Appalachian:

American step dancing probably has its origins in the traditions which English, Irish and Scottish settlers took with them, combined with the style and dance movements coming from Africa with the slaves. The influence of some native Indian steps made up a new dance form, variously called hoofing, flatfooting or buck dancing. This American 'tradition' survived in the relatively isolated Appalachian mountains. It was essentially a solo dance where movements and rhythms would be made up on the spot to any available (probably mostly 'Old Time') music.


Clogging:

At the turn of the century American square dancing was completely separate from flatfooting and from the 1920's onwards Square Dance competitions were held in Asheville, North Carolina. The Soco Gap Dancers won the competition in 1937 by freestyle flatfooting throughout their routine, then a few years later they performed for the President and friends, where the then Queen Elizabeth's remark that it was 'just like our British clog dancing' gave the dance form its new name of 'Appalachian Clogging'.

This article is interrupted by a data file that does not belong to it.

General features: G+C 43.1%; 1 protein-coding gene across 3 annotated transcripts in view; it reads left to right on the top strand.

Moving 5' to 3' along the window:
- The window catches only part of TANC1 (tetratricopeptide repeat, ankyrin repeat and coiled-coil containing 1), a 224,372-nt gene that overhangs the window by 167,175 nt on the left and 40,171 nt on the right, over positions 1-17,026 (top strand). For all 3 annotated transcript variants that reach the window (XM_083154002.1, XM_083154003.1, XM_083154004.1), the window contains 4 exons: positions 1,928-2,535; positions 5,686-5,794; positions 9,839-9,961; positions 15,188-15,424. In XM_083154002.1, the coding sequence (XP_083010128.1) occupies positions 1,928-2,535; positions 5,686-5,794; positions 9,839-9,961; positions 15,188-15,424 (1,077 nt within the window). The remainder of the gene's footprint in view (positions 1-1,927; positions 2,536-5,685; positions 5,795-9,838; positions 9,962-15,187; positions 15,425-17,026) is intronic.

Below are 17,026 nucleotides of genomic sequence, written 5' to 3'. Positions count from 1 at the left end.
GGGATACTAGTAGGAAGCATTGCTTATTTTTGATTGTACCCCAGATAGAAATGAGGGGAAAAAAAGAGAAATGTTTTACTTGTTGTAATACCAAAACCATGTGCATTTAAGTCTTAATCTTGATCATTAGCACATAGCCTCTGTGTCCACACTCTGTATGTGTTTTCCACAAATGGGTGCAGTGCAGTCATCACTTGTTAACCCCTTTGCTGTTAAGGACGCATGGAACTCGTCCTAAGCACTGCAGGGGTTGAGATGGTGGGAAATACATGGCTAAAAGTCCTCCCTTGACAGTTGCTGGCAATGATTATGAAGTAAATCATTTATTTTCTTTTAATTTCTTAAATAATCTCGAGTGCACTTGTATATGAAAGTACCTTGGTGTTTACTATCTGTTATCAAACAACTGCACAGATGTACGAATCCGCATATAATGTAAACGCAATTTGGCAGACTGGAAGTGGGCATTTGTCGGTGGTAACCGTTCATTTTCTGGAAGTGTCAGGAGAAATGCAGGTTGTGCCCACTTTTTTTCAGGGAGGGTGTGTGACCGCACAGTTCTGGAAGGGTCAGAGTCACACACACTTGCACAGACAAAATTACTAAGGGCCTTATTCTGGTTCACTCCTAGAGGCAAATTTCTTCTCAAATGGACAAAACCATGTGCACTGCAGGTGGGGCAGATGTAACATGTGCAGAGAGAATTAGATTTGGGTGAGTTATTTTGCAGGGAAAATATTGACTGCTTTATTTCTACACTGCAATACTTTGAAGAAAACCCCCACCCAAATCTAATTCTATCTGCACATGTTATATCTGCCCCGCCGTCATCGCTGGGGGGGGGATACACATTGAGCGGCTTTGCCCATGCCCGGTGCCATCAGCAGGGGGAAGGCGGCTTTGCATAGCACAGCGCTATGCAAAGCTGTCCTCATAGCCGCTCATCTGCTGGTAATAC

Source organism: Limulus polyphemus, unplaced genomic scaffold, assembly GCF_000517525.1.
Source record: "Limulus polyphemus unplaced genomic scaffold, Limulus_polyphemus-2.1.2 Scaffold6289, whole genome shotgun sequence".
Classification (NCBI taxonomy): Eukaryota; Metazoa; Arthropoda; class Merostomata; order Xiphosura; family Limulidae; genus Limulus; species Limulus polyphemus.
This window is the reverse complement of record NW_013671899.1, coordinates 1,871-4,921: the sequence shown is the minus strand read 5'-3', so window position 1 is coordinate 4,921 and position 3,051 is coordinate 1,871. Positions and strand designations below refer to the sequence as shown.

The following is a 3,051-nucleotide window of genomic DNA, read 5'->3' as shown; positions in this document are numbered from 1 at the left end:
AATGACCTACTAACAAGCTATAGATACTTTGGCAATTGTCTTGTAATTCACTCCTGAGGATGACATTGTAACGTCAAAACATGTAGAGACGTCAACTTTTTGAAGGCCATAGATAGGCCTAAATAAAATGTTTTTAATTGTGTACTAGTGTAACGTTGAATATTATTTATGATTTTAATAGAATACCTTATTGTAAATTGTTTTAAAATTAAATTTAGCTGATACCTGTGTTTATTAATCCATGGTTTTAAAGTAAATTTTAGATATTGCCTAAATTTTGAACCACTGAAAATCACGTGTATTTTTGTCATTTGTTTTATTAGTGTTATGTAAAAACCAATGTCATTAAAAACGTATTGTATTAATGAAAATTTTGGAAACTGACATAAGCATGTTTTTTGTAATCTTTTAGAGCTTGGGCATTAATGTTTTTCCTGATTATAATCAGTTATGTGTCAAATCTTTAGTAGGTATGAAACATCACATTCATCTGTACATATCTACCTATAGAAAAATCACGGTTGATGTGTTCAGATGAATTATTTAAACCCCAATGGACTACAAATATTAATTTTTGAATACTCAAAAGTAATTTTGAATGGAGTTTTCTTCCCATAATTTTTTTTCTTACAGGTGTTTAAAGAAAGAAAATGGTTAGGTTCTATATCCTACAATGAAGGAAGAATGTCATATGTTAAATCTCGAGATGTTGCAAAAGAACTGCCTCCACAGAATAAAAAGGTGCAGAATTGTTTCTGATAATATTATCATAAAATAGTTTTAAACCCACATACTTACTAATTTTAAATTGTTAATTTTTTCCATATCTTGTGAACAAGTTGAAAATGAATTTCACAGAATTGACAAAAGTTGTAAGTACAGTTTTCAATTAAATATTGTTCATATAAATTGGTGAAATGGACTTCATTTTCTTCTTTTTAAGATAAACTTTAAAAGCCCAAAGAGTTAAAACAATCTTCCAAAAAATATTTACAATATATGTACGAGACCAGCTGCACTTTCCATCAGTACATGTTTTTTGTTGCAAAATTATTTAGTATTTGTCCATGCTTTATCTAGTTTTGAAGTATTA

Green Grass Style:

When the Blue Ridge Mountain Dancers started doing square dances where all the performers did the same steps (sometime in the '50s) 'Precision Clogging' was born, then in the early 1970's the Green Grass Cloggers gave it a boost by adding new steps and movements.
Although this dance style flourishes in England and is generally non-competitive, Precision Clogging in America is evolving under the influence of a hierarchy of competitions. It now has its own characteristic style, with sequined costumes and increasingly intricate steps usually danced to modern (often recorded) pop music. From the Green Grass Cloggers 'Road' team (Asheville) history page:

"By the end of the 1970s, clogging groups inspired by the Green Grass Cloggers had formed in many places across the country. Overseas, the Green Grass Clogger-style was adopted by groups in Japan and in England, where today it is the predominant style of 'Appalachian' clogging."

and from the Green Grass Cloggers 'Home' team (Greenville) history page:

"Dancers in numerous countries do steps like the Earl, Eddie, Jerry, and Karen's Kick without always knowing they came from the Green Grass Cloggers, which means that, despite the opposition the early cloggers faced for being not 'folk' enough, the Green Grass steps have entered folk tradition."

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